One week later, our trekking group now diminished to four, visited Doi Inthanon at 2,565 m above sea level. Like Chae Son the park here is also a major water source for Central Thailand. What is so interesting about visiting this area is you get to experience two climates. At the beginning or at the bottom, you have a tropical climate but about half way up, you begin to notice it gets colder and by the time you are up to the top you are putting on a jacket and noticing plants that look a lot like home.

The trekkers.

The four trekkers.

Here the signs were much clearer than those of Chae Son, and it was brought to our attention at various points that it was now about 17 degrees centigrade.

Oops, the temperature has dropped!

We were in the cloud forest! The scenery brought images of Switzerland and Scotland to my mind… I haven’t been to either but it’s how I envision them… with the grasses, jutting rocks, and rising mists. It was breath-taking.

Up into the clouds.

Up in the clouds.

Scotland or Switzerland?

Scotland or Switzerland?

Suddenly, we saw specks of red which turned out to be masses of rhododendrons growing up into huge trees.

Can you see them?

Can you see them?

There's one!

There’s one!

The proliferation of lianas and ferns produced a brilliant green which is a result of higher rainfall levels than down below. I read that there are over 360 species of birds making it the best birding site in the entire country. Again we weren’t able to see them because of the height of the trees, but we did hear them. It’s at times like this I wish I were a birder or with one who could educate me. Although we were accompanied by one of the park’s guides and our driver who had some English, it was still difficult to understand the names of any flora or fauna we were witnessing. However, I kept reminding myself I was there to walk and to witness the gorgeous scenery, not become a bird-watcher or a botanist.

On our way down the mountain, we stopped to take a brief tour of the Two Chedies we witnessed on our way up. These chedies ( the Buddhist word for stupa) were built to honour the late King of Thailand, Bhumibol, and his wife Queen Sirikit. They were built to commemorate their 60th birthday’s. Although the Queen’s is smaller, it is the more elegant of the two with beautiful murals depicting the women in the life and times of the Buddha.

The Two Chedies

The Two Chedies

The King's chedie.

The King’s chedi

The Queen Sirikit Chedie

The Queen’s

We made another stop after our visit to the Two Chedies to see the Vachirathan Waterfall which fortunately looked wonderful with lots of cascading water. On my previous visits I was never so lucky because there was not much water and wondered why the Thai would even bother taking us there to visit such a puny site. This has been a fairly good year for rain in this area and what a difference that makes. We have to remember that this is the dry season here in Thailand which can mean that waterfalls start to shrivel up about this time.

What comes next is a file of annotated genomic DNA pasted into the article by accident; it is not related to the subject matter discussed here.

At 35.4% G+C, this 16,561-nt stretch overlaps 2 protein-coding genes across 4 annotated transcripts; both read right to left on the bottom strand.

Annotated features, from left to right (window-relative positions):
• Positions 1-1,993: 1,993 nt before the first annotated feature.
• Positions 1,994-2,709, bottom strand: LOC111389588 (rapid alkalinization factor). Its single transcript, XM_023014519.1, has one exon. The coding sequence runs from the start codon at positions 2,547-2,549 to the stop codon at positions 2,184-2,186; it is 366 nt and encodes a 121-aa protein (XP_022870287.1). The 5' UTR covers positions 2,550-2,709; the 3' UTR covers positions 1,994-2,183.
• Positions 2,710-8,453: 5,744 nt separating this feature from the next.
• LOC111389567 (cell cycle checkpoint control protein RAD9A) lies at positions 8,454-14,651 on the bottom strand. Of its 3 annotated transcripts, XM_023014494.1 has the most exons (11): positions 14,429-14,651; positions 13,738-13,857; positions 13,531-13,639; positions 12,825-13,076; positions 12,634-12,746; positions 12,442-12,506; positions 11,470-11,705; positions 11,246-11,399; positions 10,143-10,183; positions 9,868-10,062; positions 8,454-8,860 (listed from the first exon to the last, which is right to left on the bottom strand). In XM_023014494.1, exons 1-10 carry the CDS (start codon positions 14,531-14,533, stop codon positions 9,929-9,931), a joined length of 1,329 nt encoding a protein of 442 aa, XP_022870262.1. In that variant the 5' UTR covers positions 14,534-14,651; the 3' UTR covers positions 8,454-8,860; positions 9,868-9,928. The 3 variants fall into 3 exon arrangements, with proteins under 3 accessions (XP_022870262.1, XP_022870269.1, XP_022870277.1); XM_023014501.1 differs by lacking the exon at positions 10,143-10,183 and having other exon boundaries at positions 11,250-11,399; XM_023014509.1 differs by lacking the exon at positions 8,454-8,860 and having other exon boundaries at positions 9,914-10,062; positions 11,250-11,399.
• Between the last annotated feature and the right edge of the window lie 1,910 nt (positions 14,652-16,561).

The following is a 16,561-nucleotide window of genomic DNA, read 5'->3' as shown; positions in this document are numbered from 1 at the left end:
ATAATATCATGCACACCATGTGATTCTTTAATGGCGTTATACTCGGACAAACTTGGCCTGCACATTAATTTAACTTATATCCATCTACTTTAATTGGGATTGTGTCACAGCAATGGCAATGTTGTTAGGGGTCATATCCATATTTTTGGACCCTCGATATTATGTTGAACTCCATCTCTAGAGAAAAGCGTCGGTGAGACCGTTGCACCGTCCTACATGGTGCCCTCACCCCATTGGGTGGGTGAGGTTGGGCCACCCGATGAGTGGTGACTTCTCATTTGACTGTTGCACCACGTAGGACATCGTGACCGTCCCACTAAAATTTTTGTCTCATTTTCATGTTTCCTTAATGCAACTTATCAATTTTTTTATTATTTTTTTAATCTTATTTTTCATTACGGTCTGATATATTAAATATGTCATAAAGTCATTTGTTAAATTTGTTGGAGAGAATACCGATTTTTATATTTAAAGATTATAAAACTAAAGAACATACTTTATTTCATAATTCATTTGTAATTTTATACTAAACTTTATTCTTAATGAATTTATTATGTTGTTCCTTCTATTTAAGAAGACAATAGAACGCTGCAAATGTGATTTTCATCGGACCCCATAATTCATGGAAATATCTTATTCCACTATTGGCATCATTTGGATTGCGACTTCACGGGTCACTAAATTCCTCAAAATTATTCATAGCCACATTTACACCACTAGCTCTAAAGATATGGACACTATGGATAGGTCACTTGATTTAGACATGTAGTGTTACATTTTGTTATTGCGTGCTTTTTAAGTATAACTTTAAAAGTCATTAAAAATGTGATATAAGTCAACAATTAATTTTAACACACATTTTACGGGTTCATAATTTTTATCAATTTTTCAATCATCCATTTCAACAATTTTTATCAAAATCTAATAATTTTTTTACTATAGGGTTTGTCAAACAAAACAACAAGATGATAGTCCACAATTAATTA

Great group picture taken by our expert photographer guide.

Great group picture taken by our expert photographer guide.

By the time we got down closer to Chiang Mai, one of the members of our group wondered if our driver could take us to a wat (temple) which sits on small mountain overlooking the city. Being a polite Thai man who likes to please his customers, he consented and with perfect timing got us there just as the sun was setting. We were also blessed with clear skies, something of a rarity at this time of the year when the city could have been shrouded in haze. Fortunately it wasn’t, so we were able to get some pretty spectacular photos. Thank you Patty!

Overlooking Chiang Mai from the wat.

Overlooking Chiang Mai from the wat.

A Big Buddha at sunset.

A Big Buddha at sunset.

This is the thing about Chiang Mai and its environs. It’s still relatively easy to use the city as a great starting point for numerous day trips which can take you in all directions to scads of attractions mostly provided by the mountainous terrain and the Hilltribe villages. I will be forever indebted to my friend, Buddy, who put much time and effort into pulling us together and getting us out of the heat and noise of the city to enjoy Nature’s beauty.